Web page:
England by the wave of emigration that was started by the Norman Conquest of 1066. It comes from the Norman personal name Samson.
Early Origins of the Sampsend family
Gloucestershire, but the was quickly scattered throughout Britain as they claim descendancy from "De St. Sampson, from the lordship near Caen, Normandy. Ralph de St. Sansom accompanied the Conqueror, and [by] 1086 held estates in several counties. William Sampson, his descendant, was summoned to Parliament as a Baron 1297-1304. " CITATION[CLOSE]
The Norman People and Their Existing Descendants in the British Dominions and the United States Of America. Baltimore: Genealogical Publishing, 1975. Print. (ISBN 0-8063-0636-X) Another reference notes "Samson, the name of a Welsh bishop ( fl. 550) who crossed over to Brittany and founded the abbey of Dol where he was buried and venerated as a saint. Whether his name is the Biblical Samsom or one of Celtic origin is uncertain. The name was popular in Yorkshire and eastern counties." CITATION[CLOSE]
Reaney, P.H and R.M. Wilson, A Dictionary of English Surnames. London: Routledge, 1991. Print. (ISBN 0-415-05737-X)
Early History of the Sampsend family
This web page shows only a small excerpt of our Sampsend research.
Another 277 words (20 lines of text) covering the years 1112, 1627, 1600, 1667, 1590, 1636, 1629 and 1700 are included under the topic Early Sampsend History in all our PDF Extended History products and printed products wherever possible.
Sampsend Spelling Variations
Spelling variations in names were a common occurrence in the eras before English spelling was standardized a few hundred years ago. In the Middle Ages, even the literate regularly changed the spellings of their names as the English language incorporated elements of French, Latin, and other European languages. Many variations of the name Sampsend have been found, including Sampson, Samson and others.
Early Notables of the Sampsend family (pre 1700)
Another 40 words (3 lines of text) are included under the topic Early Sampsend Notables in all our PDF Extended History products and printed products wherever possible.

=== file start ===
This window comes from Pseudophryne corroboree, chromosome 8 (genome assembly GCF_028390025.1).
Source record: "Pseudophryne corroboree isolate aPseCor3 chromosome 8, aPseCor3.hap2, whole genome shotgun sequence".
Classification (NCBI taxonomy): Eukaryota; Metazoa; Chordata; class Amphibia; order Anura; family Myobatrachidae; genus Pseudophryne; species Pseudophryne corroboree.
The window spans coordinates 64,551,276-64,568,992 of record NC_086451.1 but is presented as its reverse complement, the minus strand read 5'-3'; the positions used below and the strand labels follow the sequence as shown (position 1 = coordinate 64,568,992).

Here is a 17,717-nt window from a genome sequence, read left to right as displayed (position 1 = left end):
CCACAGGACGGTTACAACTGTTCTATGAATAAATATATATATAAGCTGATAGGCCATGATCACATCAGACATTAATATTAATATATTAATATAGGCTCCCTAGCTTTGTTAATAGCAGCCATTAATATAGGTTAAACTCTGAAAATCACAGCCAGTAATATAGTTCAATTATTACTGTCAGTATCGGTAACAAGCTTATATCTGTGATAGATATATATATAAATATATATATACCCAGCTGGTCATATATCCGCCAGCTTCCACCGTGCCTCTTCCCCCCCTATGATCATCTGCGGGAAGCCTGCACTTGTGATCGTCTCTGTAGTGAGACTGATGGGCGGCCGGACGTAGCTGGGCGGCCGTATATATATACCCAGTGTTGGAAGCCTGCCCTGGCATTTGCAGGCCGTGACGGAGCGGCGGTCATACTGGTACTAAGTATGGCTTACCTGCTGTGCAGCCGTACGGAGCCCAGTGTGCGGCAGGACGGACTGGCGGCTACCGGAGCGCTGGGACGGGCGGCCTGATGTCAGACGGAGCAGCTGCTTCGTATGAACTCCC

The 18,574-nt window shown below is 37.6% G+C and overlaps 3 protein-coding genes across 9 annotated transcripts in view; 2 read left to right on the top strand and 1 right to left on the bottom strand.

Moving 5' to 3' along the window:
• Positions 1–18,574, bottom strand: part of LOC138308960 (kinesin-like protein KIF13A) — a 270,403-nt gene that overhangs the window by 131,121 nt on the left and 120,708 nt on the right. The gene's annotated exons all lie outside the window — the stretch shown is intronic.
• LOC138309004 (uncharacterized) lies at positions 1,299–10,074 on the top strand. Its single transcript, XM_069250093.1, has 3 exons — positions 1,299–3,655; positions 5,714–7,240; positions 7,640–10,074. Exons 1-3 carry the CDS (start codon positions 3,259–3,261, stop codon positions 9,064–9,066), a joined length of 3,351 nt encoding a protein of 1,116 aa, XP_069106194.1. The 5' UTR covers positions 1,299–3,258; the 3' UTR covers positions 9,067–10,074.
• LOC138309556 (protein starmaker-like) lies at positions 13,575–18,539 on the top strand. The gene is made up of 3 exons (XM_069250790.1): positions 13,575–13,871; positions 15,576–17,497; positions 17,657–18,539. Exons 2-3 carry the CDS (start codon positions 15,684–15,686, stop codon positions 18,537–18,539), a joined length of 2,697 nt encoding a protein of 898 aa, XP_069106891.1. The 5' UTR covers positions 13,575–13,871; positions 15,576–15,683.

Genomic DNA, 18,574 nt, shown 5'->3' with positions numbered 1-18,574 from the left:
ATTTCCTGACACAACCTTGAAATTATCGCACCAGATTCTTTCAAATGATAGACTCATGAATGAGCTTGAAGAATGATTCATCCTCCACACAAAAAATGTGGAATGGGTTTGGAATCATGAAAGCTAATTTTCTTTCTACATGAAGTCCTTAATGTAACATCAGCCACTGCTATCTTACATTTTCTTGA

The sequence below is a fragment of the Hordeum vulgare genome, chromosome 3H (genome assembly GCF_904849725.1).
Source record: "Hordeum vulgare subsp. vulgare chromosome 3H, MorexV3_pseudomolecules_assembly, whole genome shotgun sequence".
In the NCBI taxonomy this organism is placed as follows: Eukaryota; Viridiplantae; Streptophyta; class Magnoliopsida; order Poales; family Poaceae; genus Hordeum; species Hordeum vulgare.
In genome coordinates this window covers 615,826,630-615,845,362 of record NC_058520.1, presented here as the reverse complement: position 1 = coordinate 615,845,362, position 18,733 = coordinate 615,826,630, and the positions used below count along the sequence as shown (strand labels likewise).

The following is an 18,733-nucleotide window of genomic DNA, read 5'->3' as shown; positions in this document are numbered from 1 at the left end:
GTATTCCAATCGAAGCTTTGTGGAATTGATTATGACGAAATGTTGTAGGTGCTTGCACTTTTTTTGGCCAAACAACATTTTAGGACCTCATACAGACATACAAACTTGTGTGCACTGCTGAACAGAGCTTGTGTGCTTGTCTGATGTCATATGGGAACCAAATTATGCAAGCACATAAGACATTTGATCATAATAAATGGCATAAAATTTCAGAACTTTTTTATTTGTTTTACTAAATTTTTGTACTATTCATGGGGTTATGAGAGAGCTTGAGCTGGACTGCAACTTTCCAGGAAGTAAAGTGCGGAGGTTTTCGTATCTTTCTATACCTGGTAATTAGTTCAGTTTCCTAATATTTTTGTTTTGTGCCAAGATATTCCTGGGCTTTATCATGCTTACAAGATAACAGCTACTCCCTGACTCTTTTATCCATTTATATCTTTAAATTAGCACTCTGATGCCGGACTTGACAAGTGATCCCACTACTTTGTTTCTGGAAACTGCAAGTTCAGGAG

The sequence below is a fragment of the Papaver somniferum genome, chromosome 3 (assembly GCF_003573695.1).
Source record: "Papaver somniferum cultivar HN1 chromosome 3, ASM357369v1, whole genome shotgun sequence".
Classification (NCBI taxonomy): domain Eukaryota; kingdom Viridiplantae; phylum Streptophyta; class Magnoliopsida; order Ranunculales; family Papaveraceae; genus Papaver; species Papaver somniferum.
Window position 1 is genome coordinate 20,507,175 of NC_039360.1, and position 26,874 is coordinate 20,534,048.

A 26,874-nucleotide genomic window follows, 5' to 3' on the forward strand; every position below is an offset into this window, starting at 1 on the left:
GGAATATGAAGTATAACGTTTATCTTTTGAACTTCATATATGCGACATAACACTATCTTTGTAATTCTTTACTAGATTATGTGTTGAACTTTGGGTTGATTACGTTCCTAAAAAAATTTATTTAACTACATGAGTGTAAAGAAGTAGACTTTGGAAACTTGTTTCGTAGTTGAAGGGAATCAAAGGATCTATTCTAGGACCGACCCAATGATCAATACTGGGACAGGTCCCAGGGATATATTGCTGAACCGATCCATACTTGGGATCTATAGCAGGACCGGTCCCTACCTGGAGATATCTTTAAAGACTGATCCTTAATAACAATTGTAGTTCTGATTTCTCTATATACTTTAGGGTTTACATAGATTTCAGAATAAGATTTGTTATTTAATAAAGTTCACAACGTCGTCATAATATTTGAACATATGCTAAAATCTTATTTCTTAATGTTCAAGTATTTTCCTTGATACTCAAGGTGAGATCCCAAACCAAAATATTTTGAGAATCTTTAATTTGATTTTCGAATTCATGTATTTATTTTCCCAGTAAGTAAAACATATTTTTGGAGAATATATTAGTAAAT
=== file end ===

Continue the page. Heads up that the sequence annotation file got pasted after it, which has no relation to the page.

Migration of the Sampsend family to Ireland
Some of the Sampsend family moved to Ireland, but this topic is not covered in this excerpt.
Another 43 words (3 lines of text) about their life in Ireland is included in all our PDF Extended History products and printed products wherever possible.
Migration of the Sampsend family to the New World and Oceana
For many English families, the social climate in England was oppressive and lacked opportunity for change. For such families, the shores of Ireland, Australia, and the New World beckoned. They left their homeland at great expense in ships that were overcrowded and full of disease. Many arrived after the long voyage sick, starving, and without a penny. But even those were greeted with greater opportunity than they could have experienced back home. Numerous English settlers who arrived in the United States and Canada at this time went on to make important contributions to the developing cultures of those countries. Many of those families went on to make significant contributions to the rapidly developing colonies in which they settled. Early North American records indicate many people bearing the name Sampsend were among those contributors: Henry Sampson (Samson) arrived on the "Mayflower" in 1620; Edward Sampson settled in Virginia in 1653; James Sampson settled in Virginia in 1638.
The Sampsend Motto
The motto was originally a war cry or slogan. Mottoes first began to be shown with arms in the 14th and 15th centuries, but were not in general use until the 17th century. Thus the oldest coats of arms generally do not include a motto. Mottoes seldom form part of the grant of arms: Under most heraldic authorities, a motto is an optional component of the coat of arms, and can be added to or changed at will; many families have chosen not to display a motto.
Motto: Pejus letho flagitium
Motto Translation: Disgrace is worse than Death.
Sampsend Family Crest Products